There were few stairs and mostly gradual roads. Once back to the train we headed back to Corniglia. It was time for a little down time out of the rain.
After a little rest, we headed back out at about 7:30. We were amazed at how desolate the town was. There were very few people on the street. On top of that we tried to cancel our reservation for dinner tomorrow night and found the restaurant closed. We really don’t get it; most of the restaurants were closed. It is Friday night, right? Lucky for us, one of the gelaterias was still open so we could, for the first time on this trip, get gelato a second time in the same day. Dave got salted caramel and vanilla with figs, local wine, and pine nuts while Linda got vanilla with Corniglia honey and a chocolate nut.
Around 21:30 some street noise picked up. There were some children playing and we could hear some men having an “Italian” conversation. You know, the kind that is friendly, but it’s loud.
It was time to start thinking about tomorrow. If all goes as planned, we will hike from Corniglia to Vernazza in the morning and then take the train to Monterosso al Mare.
After finishing yesterday’s Siena blog, Dave left to find some breakfast breads. Our host left peach jam and milk for coffee so we ate at the house.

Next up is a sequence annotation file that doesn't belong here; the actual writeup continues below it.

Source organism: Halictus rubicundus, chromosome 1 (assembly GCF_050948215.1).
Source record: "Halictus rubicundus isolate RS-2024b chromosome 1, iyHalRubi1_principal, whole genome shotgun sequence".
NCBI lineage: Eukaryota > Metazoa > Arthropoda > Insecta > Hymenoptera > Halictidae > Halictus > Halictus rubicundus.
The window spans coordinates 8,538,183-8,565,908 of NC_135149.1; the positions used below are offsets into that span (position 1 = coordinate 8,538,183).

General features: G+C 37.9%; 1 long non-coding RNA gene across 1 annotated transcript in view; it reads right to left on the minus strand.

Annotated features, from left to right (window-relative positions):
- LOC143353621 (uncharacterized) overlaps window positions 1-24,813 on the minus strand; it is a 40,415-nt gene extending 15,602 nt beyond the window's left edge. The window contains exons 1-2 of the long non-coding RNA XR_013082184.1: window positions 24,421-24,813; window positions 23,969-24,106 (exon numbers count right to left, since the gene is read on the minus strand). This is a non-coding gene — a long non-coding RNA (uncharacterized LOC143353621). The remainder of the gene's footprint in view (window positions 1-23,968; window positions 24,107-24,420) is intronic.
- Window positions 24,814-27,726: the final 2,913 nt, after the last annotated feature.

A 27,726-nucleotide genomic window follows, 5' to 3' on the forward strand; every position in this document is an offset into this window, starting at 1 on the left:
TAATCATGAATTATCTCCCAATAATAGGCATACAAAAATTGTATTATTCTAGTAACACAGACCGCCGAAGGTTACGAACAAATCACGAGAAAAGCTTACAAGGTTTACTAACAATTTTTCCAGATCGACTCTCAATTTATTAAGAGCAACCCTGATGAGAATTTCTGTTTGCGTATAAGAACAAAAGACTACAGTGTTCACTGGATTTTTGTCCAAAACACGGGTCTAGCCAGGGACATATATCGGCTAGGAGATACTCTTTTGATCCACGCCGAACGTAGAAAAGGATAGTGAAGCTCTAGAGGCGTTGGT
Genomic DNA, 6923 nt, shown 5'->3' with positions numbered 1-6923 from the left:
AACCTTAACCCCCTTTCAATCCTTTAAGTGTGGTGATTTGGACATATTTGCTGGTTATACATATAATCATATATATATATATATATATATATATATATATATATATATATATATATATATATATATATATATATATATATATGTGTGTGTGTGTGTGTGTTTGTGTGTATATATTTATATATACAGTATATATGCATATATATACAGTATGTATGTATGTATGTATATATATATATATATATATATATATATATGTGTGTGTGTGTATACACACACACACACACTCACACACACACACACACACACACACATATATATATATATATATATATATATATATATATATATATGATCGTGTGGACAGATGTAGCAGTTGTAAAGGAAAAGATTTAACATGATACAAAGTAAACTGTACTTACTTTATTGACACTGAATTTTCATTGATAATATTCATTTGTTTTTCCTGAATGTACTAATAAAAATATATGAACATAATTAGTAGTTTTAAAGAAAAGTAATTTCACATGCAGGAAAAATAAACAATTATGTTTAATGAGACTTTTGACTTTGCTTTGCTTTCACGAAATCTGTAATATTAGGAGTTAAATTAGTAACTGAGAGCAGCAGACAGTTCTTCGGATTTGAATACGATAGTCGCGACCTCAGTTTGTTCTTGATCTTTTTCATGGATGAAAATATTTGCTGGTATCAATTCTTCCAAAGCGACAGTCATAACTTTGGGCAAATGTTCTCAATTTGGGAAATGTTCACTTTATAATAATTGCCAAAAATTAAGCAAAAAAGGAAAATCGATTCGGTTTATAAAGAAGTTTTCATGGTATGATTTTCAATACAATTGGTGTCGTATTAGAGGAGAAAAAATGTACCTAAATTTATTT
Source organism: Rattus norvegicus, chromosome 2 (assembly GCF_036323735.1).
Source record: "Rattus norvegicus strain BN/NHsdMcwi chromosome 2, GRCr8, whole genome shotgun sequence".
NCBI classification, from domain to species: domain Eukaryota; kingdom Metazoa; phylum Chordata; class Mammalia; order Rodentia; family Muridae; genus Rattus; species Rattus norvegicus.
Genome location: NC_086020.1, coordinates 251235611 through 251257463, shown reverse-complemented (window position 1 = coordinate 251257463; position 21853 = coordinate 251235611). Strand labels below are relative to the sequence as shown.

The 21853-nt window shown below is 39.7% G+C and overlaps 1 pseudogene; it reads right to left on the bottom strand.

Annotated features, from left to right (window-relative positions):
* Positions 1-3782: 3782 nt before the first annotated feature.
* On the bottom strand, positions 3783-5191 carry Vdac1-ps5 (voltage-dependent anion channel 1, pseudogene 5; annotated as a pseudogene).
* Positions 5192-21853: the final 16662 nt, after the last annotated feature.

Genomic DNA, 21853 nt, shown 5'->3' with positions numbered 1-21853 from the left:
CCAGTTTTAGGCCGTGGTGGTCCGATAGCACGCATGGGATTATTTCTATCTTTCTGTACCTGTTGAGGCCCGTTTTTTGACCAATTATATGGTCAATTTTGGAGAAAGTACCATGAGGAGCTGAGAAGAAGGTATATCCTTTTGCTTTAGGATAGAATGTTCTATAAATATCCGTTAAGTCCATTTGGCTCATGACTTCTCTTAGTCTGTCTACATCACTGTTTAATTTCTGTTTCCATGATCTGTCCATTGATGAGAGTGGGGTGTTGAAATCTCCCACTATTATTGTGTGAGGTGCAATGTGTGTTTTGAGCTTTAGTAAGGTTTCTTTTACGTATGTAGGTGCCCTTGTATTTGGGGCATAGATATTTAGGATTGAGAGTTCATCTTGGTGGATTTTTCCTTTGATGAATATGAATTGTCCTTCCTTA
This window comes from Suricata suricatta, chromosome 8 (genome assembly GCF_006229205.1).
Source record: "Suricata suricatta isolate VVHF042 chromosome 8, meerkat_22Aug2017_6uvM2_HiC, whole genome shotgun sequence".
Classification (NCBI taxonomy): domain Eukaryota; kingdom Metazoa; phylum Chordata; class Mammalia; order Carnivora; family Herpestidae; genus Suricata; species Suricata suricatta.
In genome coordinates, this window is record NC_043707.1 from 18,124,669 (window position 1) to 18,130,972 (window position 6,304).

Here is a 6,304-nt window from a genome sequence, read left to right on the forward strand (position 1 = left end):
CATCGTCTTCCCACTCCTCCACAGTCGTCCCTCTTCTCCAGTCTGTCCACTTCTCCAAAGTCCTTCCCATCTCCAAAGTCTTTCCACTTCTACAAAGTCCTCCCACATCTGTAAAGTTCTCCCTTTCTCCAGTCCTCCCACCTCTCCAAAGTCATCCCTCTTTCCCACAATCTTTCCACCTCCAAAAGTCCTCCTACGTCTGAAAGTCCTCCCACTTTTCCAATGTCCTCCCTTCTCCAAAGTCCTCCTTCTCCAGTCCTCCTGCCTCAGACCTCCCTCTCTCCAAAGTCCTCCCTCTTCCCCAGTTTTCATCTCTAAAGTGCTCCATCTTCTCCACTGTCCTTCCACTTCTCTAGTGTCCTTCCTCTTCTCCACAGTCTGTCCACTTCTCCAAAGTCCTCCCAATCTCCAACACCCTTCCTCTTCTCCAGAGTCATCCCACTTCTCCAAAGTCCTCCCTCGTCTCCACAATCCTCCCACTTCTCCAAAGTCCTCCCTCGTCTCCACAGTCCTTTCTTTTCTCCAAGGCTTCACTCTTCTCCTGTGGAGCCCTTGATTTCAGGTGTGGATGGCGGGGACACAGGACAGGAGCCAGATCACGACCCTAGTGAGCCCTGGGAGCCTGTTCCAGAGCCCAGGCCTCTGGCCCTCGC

We left for the 20-minute walk to the train station, including five long levels of moving walkways/escalators, and quickly found our train platform. As usual in the Tuscan region of Italy, Siena is a bit hilly. Dave was particularly annoyed when our train left nearly 20 minutes late and we only had a 14-minute connection for the next train. It turns out we made up a little time and between the last two stations our next train lost time, so it worked out okay. Lots of stops and a couple of trains later, we arrived in Corniglia (part of Cinque Terre).
It was not raining here which was a pleasant surprise. We left the Corniglia train station and took the bus up to town because it just felt like too much elevation to walk with two suitcases and two backpacks. Picture Dave when we do the train – he takes the suitcases whenever we go up or down stairs and onto the train, including lifting them up to the storage area over our seats. We should be in great shape when we return home!